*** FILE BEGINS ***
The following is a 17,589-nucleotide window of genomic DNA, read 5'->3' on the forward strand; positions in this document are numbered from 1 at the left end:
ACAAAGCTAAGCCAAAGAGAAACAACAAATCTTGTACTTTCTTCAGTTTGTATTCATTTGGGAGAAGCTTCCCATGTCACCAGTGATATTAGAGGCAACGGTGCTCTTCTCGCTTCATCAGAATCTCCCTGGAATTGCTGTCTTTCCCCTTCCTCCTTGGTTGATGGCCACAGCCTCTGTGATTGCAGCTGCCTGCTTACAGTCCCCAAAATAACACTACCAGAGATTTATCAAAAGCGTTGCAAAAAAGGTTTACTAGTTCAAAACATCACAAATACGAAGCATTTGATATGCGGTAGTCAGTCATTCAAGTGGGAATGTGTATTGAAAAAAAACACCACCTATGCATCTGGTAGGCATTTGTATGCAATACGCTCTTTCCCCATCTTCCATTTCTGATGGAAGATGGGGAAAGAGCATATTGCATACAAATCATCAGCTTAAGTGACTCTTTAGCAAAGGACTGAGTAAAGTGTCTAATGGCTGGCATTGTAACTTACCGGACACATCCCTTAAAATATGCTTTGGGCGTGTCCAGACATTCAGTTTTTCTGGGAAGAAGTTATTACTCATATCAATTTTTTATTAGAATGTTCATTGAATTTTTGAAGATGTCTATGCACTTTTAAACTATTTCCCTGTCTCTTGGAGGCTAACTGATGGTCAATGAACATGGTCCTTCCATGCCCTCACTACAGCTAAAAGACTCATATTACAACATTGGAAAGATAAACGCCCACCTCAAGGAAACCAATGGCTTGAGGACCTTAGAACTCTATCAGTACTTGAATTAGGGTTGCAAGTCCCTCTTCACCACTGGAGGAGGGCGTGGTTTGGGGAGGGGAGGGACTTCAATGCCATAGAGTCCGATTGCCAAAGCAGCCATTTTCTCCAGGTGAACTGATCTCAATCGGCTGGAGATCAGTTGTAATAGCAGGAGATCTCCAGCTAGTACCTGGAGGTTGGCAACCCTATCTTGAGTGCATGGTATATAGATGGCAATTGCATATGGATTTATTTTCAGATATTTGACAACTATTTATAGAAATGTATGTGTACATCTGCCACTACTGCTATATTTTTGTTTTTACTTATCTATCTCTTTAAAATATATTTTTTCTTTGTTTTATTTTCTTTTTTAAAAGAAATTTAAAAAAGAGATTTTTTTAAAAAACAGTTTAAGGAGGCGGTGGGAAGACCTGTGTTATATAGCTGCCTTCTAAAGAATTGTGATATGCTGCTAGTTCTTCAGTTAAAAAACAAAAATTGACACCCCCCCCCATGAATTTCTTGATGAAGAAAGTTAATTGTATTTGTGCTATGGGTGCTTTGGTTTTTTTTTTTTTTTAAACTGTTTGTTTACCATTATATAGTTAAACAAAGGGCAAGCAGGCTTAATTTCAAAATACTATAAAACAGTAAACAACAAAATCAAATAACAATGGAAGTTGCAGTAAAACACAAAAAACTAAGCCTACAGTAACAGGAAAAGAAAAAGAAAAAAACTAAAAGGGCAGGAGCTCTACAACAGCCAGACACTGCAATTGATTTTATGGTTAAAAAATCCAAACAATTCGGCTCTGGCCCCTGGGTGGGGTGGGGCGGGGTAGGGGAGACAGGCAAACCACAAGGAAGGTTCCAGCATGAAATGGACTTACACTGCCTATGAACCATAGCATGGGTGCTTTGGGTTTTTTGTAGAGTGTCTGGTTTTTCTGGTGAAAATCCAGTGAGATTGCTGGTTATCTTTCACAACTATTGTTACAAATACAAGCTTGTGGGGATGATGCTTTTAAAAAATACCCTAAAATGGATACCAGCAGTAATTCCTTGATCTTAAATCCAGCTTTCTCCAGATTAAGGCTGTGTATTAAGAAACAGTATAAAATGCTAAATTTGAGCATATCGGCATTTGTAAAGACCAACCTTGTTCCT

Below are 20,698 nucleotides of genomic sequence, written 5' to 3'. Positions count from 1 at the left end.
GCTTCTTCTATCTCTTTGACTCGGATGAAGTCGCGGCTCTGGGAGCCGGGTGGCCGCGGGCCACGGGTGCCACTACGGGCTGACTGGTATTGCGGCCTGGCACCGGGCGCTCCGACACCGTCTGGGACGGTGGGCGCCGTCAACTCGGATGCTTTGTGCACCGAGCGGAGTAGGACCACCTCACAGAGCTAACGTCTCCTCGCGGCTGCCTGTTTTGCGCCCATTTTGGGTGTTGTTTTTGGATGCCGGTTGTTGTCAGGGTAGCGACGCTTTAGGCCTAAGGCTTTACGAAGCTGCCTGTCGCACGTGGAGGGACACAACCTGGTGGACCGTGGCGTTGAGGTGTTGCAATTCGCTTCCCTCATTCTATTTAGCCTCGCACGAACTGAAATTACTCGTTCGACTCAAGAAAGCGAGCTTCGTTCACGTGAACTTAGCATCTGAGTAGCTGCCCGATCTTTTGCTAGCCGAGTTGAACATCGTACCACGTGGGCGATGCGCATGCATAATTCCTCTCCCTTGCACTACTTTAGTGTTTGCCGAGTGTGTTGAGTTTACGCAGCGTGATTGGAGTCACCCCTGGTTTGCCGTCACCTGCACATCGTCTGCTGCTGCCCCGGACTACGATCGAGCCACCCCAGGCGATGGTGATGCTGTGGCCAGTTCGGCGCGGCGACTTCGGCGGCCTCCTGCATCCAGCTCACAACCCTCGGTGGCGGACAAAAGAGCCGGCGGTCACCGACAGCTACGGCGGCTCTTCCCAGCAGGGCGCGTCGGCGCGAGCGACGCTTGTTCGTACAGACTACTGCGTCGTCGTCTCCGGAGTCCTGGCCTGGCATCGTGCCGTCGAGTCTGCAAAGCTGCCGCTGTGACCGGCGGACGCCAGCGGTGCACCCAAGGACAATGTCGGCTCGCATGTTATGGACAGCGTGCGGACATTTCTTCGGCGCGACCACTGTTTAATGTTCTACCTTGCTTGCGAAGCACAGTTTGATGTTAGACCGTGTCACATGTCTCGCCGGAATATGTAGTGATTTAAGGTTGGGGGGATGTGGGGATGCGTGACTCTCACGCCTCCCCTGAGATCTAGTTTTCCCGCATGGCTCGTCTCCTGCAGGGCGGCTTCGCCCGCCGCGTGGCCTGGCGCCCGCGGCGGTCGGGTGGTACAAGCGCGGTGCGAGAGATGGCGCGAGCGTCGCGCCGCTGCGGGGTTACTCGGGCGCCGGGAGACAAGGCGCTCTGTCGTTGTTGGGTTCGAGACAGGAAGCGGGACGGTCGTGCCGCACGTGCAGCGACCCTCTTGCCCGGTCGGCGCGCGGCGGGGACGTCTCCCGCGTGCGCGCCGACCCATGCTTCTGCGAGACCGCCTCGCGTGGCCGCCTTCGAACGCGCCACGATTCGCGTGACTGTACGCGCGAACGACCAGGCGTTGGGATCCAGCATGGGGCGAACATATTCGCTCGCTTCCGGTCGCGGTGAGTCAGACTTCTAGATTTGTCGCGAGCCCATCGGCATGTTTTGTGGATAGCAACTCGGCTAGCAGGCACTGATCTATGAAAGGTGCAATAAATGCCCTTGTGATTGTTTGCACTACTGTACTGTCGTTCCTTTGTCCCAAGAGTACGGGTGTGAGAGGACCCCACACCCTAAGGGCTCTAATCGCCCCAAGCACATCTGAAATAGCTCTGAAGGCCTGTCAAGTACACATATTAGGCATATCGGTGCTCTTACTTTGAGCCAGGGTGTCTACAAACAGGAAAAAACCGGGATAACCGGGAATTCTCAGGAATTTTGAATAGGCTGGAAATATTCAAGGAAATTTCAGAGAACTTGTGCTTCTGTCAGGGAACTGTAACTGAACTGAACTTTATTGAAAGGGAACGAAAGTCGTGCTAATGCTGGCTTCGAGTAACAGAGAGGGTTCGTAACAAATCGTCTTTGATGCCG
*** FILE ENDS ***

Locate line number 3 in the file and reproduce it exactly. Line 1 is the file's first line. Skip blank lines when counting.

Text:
Below are 20,698 nucleotides of genomic sequence, written 5' to 3'. Positions count from 1 at the left end.